The Three Graces are three nude females that in classic Hellanistic art they are depicted with two facing forward and the middle one facing away. The Three Graces, or Three Charities, of Greek mythology were Aglaia, Euphrosyne, and Thalia. They were the goddesses who symbolised joy, pleasure, grace, beauty, festivity, adornment, dance, and song. Daughters of Zeus and the sea-nymph Eurynome, they were also the attendants, or handmaidens, of Aphrodite and Hera and protectors of vegetation.

  • The Three Graces (  Les Trois Grâces ) A 1.19 metres high 2nd century Imperial Roman copy of a circa 330 BC Hellanistic Greek statue.  Found in the Villa Cornovaglia in Rome. Louvre Museum, Paris. Catalogue Number: Louvre Ma 287.<br />
The Three Graces are three nude females that in classic Hellanistic art they are depicted with two facing forward and the middle one facing away. The Three Graces, or Three Charities, of Greek mythology were Aglaia, Euphrosyne, and Thalia. They were the goddesses who symbolised joy, pleasure, grace, beauty, festivity, adornment, dance, and song. Daughters of Zeus and the sea-nymph Eurynome, they were also the attendants, or handmaidens, of Aphrodite and Hera and protectors of vegetation.

  • The Three Graces (  Les Trois Grâces ) A 1.19 metres high 2nd century Imperial Roman copy of a circa 330 BC Hellanistic Greek statue.  Found in the Villa Cornovaglia in Rome. Louvre Museum, Paris. Catalogue Number: Louvre Ma 287.<br />
The Three Graces are three nude females that in classic Hellanistic art they are depicted with two facing forward and the middle one facing away. The Three Graces, or Three Charities, of Greek mythology were Aglaia, Euphrosyne, and Thalia. They were the goddesses who symbolised joy, pleasure, grace, beauty, festivity, adornment, dance, and song. Daughters of Zeus and the sea-nymph Eurynome, they were also the attendants, or handmaidens, of Aphrodite and Hera and protectors of vegetation.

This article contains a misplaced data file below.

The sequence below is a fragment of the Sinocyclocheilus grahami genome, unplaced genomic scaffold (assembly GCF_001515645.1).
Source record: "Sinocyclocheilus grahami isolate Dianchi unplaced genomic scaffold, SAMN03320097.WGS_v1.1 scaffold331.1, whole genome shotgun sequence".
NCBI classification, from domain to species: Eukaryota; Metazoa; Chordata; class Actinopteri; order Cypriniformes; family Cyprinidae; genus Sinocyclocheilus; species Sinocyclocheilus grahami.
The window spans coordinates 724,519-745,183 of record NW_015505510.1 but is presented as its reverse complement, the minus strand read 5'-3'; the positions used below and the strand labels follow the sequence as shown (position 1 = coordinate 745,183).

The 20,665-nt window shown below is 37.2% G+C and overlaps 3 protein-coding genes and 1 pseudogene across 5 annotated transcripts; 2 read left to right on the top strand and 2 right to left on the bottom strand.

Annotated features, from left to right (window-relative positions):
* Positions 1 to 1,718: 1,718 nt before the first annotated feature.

• The Three Graces (  Les Trois Grâces ) A 1.19 metres high 2nd century Imperial Roman copy of a circa 330 BC Hellanistic Greek statue.  Found in the Villa Cornovaglia in Rome. Louvre Museum, Paris. Catalogue Number: Louvre Ma 287.<br />
The Three Graces are three nude females that in classic Hellanistic art they are depicted with two facing forward and the middle one facing away. The Three Graces, or Three Charities, of Greek mythology were Aglaia, Euphrosyne, and Thalia. They were the goddesses who symbolised joy, pleasure, grace, beauty, festivity, adornment, dance, and song. Daughters of Zeus and the sea-nymph Eurynome, they were also the attendants, or handmaidens, of Aphrodite and Hera and protectors of vegetation.

  • The Three Graces (  Les Trois Grâces ) A 1.19 metres high 2nd century Imperial Roman copy of a circa 330 BC Hellanistic Greek statue.  Found in the Villa Cornovaglia in Rome. Louvre Museum, Paris. Catalogue Number: Louvre Ma 287.<br />
The Three Graces are three nude females that in classic Hellanistic art they are depicted with two facing forward and the middle one facing away. The Three Graces, or Three Charities, of Greek mythology were Aglaia, Euphrosyne, and Thalia. They were the goddesses who symbolised joy, pleasure, grace, beauty, festivity, adornment, dance, and song. Daughters of Zeus and the sea-nymph Eurynome, they were also the attendants, or handmaidens, of Aphrodite and Hera and protectors of vegetation.

  • The Three Graces (  Les Trois Grâces ) A 1.19 metres high 2nd century Imperial Roman copy of a circa 330 BC Hellanistic Greek statue.  Found in the Villa Cornovaglia in Rome. Louvre Museum, Paris. Catalogue Number: Louvre Ma 287.<br />
The Three Graces are three nude females that in classic Hellanistic art they are depicted with two facing forward and the middle one facing away. The Three Graces, or Three Charities, of Greek mythology were Aglaia, Euphrosyne, and Thalia. They were the goddesses who symbolised joy, pleasure, grace, beauty, festivity, adornment, dance, and song. Daughters of Zeus and the sea-nymph Eurynome, they were also the attendants, or handmaidens, of Aphrodite and Hera and protectors of vegetation.